A rare Strawberry Moon has appeared in London skies on Friday night, June 5.
The first full moon of June was a penumbral lunar eclipse.
This happens when the moon enters the outer portion of the earth’s shadow – known as the penumbra.
As it passes through the penumbra, the moon appears darker.
But the moon did not get its name from the colour – although it is often known as a rose moon despite some saying it looks more brownish/orange than pink.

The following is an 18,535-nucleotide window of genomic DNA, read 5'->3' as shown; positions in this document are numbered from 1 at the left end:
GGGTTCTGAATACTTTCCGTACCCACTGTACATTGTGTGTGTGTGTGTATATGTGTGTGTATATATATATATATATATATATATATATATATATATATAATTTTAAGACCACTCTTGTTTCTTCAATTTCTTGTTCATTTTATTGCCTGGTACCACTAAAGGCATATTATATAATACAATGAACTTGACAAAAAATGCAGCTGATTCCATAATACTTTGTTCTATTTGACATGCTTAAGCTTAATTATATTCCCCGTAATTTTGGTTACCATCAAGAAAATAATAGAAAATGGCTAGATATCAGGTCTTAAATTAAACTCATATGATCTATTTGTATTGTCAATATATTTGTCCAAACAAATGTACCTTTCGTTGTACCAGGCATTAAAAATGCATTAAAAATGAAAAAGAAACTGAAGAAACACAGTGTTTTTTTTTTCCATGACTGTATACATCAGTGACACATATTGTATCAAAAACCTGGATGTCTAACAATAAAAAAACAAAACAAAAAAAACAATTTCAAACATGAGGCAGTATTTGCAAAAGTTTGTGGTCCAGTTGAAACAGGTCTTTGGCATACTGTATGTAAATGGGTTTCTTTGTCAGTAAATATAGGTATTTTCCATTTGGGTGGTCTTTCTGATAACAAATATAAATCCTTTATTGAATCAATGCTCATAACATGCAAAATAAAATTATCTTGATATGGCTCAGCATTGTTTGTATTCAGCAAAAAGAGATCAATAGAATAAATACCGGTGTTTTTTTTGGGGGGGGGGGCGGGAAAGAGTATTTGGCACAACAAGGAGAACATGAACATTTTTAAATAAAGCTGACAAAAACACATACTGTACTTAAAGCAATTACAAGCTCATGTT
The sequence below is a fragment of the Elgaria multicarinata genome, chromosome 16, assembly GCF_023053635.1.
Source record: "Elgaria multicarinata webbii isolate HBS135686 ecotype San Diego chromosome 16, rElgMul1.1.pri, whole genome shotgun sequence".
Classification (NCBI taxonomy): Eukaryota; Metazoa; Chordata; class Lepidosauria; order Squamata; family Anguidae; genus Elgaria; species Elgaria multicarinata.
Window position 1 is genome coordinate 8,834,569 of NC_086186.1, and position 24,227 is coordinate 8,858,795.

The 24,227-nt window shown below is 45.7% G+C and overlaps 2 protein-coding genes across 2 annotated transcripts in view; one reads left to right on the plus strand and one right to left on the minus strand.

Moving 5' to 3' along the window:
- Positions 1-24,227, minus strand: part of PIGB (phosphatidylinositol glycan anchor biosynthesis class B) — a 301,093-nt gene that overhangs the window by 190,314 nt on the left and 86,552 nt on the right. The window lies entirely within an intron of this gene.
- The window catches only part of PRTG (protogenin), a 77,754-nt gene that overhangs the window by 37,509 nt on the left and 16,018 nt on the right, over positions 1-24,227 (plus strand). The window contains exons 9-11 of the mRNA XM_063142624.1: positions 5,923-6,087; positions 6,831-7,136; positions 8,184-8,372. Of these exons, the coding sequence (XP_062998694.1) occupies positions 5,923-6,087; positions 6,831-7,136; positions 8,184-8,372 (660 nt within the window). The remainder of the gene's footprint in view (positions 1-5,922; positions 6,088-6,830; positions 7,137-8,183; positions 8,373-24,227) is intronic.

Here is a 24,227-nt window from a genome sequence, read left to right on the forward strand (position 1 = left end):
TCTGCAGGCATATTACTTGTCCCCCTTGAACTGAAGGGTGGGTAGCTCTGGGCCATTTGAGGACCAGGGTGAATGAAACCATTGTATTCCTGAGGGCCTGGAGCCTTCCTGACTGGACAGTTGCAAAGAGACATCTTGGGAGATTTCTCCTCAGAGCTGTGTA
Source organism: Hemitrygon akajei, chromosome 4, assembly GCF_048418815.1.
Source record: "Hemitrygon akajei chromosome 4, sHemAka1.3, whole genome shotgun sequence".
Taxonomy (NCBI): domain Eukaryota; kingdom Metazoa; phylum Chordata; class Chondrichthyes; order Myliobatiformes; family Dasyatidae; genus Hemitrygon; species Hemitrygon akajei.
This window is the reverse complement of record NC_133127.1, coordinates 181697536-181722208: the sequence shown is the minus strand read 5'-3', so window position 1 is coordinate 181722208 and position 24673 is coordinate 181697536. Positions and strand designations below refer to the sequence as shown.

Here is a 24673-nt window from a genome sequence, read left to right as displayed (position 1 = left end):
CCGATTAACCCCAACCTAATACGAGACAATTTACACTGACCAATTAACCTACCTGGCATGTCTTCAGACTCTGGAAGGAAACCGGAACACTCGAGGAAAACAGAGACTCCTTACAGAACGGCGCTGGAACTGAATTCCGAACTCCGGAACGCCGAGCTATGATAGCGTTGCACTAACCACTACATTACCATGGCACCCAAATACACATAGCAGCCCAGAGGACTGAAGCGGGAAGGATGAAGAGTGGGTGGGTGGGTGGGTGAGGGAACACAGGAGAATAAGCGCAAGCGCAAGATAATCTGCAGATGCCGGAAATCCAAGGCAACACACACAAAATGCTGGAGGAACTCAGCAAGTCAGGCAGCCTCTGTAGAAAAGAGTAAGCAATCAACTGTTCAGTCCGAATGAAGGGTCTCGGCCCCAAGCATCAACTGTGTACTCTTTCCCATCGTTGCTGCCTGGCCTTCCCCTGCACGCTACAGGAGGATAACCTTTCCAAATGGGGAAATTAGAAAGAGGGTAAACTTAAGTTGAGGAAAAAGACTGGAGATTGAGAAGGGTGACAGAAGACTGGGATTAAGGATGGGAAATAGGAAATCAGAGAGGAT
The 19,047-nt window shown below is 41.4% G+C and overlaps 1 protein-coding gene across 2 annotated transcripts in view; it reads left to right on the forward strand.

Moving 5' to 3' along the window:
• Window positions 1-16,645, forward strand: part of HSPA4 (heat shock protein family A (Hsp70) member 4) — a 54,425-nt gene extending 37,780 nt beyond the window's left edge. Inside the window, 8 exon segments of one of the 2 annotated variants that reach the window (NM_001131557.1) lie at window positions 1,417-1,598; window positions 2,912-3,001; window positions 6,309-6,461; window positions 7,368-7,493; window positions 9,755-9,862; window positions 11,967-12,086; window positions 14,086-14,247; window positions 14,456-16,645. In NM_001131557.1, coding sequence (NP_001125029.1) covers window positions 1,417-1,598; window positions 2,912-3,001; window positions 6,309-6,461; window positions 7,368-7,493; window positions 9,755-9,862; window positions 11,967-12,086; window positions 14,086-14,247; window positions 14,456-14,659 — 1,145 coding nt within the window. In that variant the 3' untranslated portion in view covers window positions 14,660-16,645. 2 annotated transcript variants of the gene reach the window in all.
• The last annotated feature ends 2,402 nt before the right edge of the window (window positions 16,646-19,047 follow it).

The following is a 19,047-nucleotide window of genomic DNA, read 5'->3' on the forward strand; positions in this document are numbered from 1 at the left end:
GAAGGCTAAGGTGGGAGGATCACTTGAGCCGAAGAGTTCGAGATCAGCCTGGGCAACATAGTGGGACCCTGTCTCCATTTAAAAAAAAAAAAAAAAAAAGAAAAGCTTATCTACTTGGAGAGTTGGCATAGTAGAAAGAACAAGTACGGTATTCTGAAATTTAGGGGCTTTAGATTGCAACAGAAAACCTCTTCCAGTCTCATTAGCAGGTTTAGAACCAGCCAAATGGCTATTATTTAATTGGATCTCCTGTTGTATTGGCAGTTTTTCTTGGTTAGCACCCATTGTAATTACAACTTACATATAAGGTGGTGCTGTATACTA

According to the Royal Observatory, was named by native North Americans who harvested strawberries in June. In other cultures, it is called the hot moon for the beginning of the summer heat.
The maximum eclipse will happen when it is still light across the UK (around 21.00BST), but the moon should still be visible (cloud allowing!).